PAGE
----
• author
    • Debra DeAngelo

    • July 1, 2012 in Columnists

    Whenever you see a bully, look no further than the parents

    by Debra DeAngelo

    So, Karen Klein, the sweet grandmother from Greece, New York who was verbally tortured by some vicious little middle school bullies, has enjoyed the sympathy and support of the nation, as well as hundreds of thousands of dollars raised through a fundraising website to give her a well-deserved vacation to Disneyland and a nice little retirement nest egg. The boys involved were made to watch the video of their deed, and then ordered to write letters of apology to Klein. Their parents apologized too.

    And now everything’s hunky-dory, a horrible wrong has been righted, and we’re all kumbaya about it.


    Wrong. So, so wrong.

    Consider this excerpt from a story posted on the Detroit Free Press website:

    “On Friday, Greece police gave (Klein) apology statements written by some of the boys whose taunting was captured on the video…

    ‘I feel really bad about what I did,’ wrote Wesley. ‘I wish I had never done those things. If that had happened to someone in my family, like my mother or grandmother, I would be really mad at them.’

    Josh wrote: ‘I am so sorry for the way I treated you, When I saw the video, I was disgusted and could not believe I did that. I am sorry for being so mean and I will never treat anyone this way again.’

    The boys’ parents also apologized.

    ‘It made me cry to see how cruel my son and the other boys were being to you,’ wrote Wesley’s mother. ‘I am deeply sorry for what my son did. I wish there was some way to make it up to you.’

    Luis’ father wrote: ‘We apologize, from the bottom of our hearts, on what happened. We wish this will never happen again, to nobody and from nobody.’

    Klein said she isn’t sure she believes the apologies. ‘They were so brief and to-the-point,’ she said.”

    Ya think, Mrs. Klein?

    She truly is a kind lady, because when I read this story, I was even more furious than when I watched the video of these rotten little beasts poking her, teasing her about her son’s suicide, and talking about what it would be like to stab her with a knife. As tears rolled down her face.

    Beyond the forced and transparently insincere thank you letters the boys were clearly forced to write, the reaction of the parents floors me.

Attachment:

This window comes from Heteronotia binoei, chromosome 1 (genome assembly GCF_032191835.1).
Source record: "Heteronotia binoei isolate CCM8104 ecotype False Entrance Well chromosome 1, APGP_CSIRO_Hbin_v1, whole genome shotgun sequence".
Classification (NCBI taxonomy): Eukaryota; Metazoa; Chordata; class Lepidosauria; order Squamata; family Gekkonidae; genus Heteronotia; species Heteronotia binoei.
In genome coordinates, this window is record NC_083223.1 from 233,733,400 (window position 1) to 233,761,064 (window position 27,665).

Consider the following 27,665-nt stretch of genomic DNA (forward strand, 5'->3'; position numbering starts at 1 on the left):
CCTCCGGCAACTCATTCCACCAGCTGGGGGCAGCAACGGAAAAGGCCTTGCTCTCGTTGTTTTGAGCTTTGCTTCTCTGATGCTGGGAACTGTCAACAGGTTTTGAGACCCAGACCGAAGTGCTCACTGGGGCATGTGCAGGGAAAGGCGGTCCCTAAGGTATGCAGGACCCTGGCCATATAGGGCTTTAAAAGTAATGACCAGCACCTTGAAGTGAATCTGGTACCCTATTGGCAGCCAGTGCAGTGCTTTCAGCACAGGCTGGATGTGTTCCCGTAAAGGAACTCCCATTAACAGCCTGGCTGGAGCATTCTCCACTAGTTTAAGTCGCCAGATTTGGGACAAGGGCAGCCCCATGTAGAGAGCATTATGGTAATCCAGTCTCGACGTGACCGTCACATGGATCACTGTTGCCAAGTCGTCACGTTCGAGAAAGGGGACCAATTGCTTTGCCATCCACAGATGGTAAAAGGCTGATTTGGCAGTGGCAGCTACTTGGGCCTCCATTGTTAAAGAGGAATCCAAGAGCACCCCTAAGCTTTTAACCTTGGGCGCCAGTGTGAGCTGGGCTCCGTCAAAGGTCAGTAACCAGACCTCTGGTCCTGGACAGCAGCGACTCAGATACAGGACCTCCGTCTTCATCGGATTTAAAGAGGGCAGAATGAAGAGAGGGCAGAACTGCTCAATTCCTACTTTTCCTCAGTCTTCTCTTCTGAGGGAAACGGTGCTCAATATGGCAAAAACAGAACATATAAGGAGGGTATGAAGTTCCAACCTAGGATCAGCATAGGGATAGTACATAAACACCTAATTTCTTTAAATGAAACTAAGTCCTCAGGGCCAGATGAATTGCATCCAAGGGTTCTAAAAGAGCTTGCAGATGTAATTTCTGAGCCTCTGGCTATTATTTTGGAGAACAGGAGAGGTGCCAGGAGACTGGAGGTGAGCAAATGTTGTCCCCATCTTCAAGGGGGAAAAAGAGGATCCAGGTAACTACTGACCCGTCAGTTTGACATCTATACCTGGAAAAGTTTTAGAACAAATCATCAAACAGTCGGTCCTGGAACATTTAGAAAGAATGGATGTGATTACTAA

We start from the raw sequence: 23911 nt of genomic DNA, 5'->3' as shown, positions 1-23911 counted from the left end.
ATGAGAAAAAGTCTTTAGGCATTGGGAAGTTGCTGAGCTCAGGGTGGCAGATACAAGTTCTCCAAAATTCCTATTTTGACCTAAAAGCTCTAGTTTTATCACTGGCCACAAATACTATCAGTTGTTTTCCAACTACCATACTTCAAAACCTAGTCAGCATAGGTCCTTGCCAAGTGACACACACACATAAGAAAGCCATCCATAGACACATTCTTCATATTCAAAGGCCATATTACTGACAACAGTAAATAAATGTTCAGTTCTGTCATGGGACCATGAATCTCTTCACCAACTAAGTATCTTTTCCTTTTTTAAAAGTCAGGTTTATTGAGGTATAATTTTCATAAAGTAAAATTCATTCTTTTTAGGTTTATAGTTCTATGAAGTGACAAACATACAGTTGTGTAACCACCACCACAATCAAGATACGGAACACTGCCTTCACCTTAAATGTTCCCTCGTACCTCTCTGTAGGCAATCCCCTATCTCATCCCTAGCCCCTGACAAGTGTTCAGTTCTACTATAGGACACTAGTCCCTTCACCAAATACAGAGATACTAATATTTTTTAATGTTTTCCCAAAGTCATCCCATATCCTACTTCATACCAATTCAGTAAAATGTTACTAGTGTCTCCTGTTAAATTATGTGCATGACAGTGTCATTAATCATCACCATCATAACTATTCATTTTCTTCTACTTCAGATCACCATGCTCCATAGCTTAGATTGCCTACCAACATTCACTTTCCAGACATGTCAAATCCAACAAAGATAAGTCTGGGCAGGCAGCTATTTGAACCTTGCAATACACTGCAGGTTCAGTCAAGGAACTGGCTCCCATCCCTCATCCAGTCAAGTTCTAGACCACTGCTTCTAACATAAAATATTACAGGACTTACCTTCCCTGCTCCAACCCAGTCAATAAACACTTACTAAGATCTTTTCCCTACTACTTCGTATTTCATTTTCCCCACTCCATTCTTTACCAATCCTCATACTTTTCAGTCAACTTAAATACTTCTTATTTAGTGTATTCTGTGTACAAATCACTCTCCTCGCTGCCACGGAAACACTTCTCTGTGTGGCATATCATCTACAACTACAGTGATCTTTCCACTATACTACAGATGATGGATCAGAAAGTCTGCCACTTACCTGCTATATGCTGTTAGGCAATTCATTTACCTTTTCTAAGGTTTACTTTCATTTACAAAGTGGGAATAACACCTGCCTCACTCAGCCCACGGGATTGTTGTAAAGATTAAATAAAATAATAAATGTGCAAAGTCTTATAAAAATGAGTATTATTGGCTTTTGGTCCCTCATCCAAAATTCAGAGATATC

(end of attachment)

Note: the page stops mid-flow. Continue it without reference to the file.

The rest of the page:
Wesley’s mom was in tears over her son’s behavior? Lady, you aren’t the one who should be in tears. It should be your kid who’s in tears, after he’s been grounded for a year, and had his cell phone, video games and iPod taken away until he’s in high school, and has been assigned enough household chores to keep him busy every day, all day, until the anniversary of his little “prank.” And if the chores are done at Klein’s house, all the better.

    Luis’ father is so very sorry, and wishes it will never happen again to anybody, eh? Hey, Luis’ father — want to make sure it doesn’t happen again to anybody? Start with your own kid, and make the punishment so severe, so disruptive, so miserable, that your little brat will never even think about treating anyone like this again.

    It starts at home. And the “it” is not only the bullying, but the discipline as well. Can’t believe these little monsters did this to someone? Believe it. And if you think it’s an anomaly, you’re naive. This is just one incident, on one day, in one city. Bullying like this goes on every day in every town in America, whether the victim is a senior citizen or some gawky 12-year-old getting picked on by the local bullies until he’s finally so desperate, he hangs himself in his bedroom closet.

    And then everyone wrings their hands and furrows their brow, and wonders how this could ever happen. I’ll tell you how: Clueless parents, who don’t recognize that their kids are bullying or being bullied, who shrug off obvious signs or changes in behavior and, worse yet, who make excuses for their kids when teachers and school principals report their children’s misbehavior.

    “Oh, my Johnny would never do that! He’s a good boy and he was provoked by the other rotten kids, and you, Mr. Principal, should do something about those other kids, because my son is sweet and perfect and would never do any of those things you said. And if you don’t do something about those other kids, I’m going to report you to the school board!”

    Sound familiar?

    Let’s get something straight, parents: It’s not the school’s job to raise your disrespectful, malicious little brats. It’s your job. You are the parent, you are the boss, and you have the ability to make your child’s life a living hell if he or she needs to be taught right from wrong. And don’t even approach the idea that I’m suggesting child abuse, because there’s a world of difference between abusing a child and giving a cold, hard lesson on the relationship between actions and consequences. Moreover, if you aren’t up to the task of raising children after they’ve grown out of cute, cuddly toddlerhood, do us all a favor and don’t breed.